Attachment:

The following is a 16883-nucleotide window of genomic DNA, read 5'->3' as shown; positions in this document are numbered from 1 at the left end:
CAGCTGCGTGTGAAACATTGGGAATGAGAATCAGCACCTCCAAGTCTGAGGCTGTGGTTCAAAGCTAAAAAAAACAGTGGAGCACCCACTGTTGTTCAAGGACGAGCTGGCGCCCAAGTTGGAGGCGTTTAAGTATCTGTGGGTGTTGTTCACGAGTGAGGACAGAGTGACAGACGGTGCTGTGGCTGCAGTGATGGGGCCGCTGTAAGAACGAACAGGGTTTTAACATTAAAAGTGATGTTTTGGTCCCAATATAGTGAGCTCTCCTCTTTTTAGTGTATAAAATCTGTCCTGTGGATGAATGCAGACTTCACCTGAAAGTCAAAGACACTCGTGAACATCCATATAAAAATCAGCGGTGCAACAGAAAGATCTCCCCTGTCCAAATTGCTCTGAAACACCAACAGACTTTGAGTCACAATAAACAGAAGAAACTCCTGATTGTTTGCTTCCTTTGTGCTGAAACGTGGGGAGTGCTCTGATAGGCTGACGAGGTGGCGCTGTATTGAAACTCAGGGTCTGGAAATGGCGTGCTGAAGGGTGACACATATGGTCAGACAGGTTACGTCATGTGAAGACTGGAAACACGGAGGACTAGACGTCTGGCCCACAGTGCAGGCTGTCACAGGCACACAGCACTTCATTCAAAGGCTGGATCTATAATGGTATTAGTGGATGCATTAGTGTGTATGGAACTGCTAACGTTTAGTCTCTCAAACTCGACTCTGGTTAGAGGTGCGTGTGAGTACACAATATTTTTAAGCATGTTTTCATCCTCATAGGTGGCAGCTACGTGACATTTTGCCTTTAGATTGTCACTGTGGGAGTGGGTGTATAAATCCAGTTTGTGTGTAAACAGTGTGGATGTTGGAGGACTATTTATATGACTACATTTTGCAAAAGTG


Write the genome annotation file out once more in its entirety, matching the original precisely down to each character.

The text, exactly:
The following is a 16883-nucleotide window of genomic DNA, read 5'->3' as shown; positions in this document are numbered from 1 at the left end:
CAGCTGCGTGTGAAACATTGGGAATGAGAATCAGCACCTCCAAGTCTGAGGCTGTGGTTCAAAGCTAAAAAAAACAGTGGAGCACCCACTGTTGTTCAAGGACGAGCTGGCGCCCAAGTTGGAGGCGTTTAAGTATCTGTGGGTGTTGTTCACGAGTGAGGACAGAGTGACAGACGGTGCTGTGGCTGCAGTGATGGGGCCGCTGTAAGAACGAACAGGGTTTTAACATTAAAAGTGATGTTTTGGTCCCAATATAGTGAGCTCTCCTCTTTTTAGTGTATAAAATCTGTCCTGTGGATGAATGCAGACTTCACCTGAAAGTCAAAGACACTCGTGAACATCCATATAAAAATCAGCGGTGCAACAGAAAGATCTCCCCTGTCCAAATTGCTCTGAAACACCAACAGACTTTGAGTCACAATAAACAGAAGAAACTCCTGATTGTTTGCTTCCTTTGTGCTGAAACGTGGGGAGTGCTCTGATAGGCTGACGAGGTGGCGCTGTATTGAAACTCAGGGTCTGGAAATGGCGTGCTGAAGGGTGACACATATGGTCAGACAGGTTACGTCATGTGAAGACTGGAAACACGGAGGACTAGACGTCTGGCCCACAGTGCAGGCTGTCACAGGCACACAGCACTTCATTCAAAGGCTGGATCTATAATGGTATTAGTGGATGCATTAGTGTGTATGGAACTGCTAACGTTTAGTCTCTCAAACTCGACTCTGGTTAGAGGTGCGTGTGAGTACACAATATTTTTAAGCATGTTTTCATCCTCATAGGTGGCAGCTACGTGACATTTTGCCTTTAGATTGTCACTGTGGGAGTGGGTGTATAAATCCAGTTTGTGTGTAAACAGTGTGGATGTTGGAGGACTATTTATATGACTACATTTTGCAAAAGTG